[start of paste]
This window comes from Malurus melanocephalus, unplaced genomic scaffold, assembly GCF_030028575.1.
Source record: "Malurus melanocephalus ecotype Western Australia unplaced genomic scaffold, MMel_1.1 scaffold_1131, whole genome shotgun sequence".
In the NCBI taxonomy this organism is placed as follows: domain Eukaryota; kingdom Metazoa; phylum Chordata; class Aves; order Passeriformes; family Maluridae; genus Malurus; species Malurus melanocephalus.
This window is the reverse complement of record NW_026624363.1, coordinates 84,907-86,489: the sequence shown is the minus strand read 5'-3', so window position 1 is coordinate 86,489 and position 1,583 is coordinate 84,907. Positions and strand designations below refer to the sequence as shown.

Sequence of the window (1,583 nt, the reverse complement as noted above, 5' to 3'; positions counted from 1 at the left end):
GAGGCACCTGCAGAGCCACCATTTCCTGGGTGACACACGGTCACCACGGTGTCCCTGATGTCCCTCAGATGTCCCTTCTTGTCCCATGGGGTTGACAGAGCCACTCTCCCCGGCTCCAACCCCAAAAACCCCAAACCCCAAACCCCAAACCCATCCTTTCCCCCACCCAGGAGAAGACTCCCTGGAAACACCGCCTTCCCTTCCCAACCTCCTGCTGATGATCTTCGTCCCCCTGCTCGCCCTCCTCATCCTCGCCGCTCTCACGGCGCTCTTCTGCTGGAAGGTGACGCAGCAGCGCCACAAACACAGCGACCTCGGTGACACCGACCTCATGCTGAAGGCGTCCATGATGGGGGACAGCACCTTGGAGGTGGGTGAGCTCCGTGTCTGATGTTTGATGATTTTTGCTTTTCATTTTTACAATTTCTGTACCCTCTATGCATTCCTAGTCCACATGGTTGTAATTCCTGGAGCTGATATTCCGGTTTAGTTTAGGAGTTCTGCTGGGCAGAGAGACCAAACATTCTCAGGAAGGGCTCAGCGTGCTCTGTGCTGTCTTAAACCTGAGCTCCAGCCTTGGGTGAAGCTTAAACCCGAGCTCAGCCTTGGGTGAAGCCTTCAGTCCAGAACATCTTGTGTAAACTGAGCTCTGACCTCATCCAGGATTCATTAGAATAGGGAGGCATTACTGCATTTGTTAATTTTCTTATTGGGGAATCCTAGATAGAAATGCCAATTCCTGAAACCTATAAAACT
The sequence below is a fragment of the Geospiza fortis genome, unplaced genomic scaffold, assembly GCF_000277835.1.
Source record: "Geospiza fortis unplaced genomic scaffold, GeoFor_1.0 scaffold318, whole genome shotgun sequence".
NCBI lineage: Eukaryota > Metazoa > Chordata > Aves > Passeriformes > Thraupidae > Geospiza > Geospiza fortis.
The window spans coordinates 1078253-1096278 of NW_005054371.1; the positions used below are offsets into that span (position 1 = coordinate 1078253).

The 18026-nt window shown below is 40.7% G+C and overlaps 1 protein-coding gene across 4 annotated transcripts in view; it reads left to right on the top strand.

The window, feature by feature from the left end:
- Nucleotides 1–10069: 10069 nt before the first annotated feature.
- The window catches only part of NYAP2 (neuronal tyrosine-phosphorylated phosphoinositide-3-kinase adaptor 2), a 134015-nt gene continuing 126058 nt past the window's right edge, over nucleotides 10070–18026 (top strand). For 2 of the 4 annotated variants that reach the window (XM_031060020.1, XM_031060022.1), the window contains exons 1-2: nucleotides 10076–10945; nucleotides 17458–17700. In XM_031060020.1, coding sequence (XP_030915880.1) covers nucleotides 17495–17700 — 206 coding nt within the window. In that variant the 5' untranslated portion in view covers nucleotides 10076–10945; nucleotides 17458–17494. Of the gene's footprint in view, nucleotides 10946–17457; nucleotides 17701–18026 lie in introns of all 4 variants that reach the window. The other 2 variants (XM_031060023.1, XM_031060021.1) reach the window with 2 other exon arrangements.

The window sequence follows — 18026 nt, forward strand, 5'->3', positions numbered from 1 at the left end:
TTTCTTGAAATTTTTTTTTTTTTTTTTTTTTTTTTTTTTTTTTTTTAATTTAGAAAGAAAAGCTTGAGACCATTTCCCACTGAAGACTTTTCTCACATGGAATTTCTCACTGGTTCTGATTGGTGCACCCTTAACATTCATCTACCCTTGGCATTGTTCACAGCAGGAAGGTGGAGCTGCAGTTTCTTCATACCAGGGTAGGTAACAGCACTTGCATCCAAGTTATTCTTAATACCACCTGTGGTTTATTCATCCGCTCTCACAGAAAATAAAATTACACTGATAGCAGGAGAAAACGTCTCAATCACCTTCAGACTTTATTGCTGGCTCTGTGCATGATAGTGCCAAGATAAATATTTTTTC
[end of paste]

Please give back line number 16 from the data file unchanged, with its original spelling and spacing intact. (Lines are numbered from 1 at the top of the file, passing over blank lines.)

TTTCTTGAAATTTTTTTTTTTTTTTTTTTTTTTTTTTTTTTTTTTTAATTTAGAAAGAAAAGCTTGAGACCATTTCCCACTGAAGACTTTTCTCACATGGAATTTCTCACTGGTTCTGATTGGTGCACCCTTAACATTCATCTACCCTTGGCATTGTTCACAGCAGGAAGGTGGAGCTGCAGTTTCTTCATACCAGGGTAGGTAACAGCACTTGCATCCAAGTTATTCTTAATACCACCTGTGGTTTATTCATCCGCTCTCACAGAAAATAAAATTACACTGATAGCAGGAGAAAACGTCTCAATCACCTTCAGACTTTATTGCTGGCTCTGTGCATGATAGTGCCAAGATAAATATTTTTTC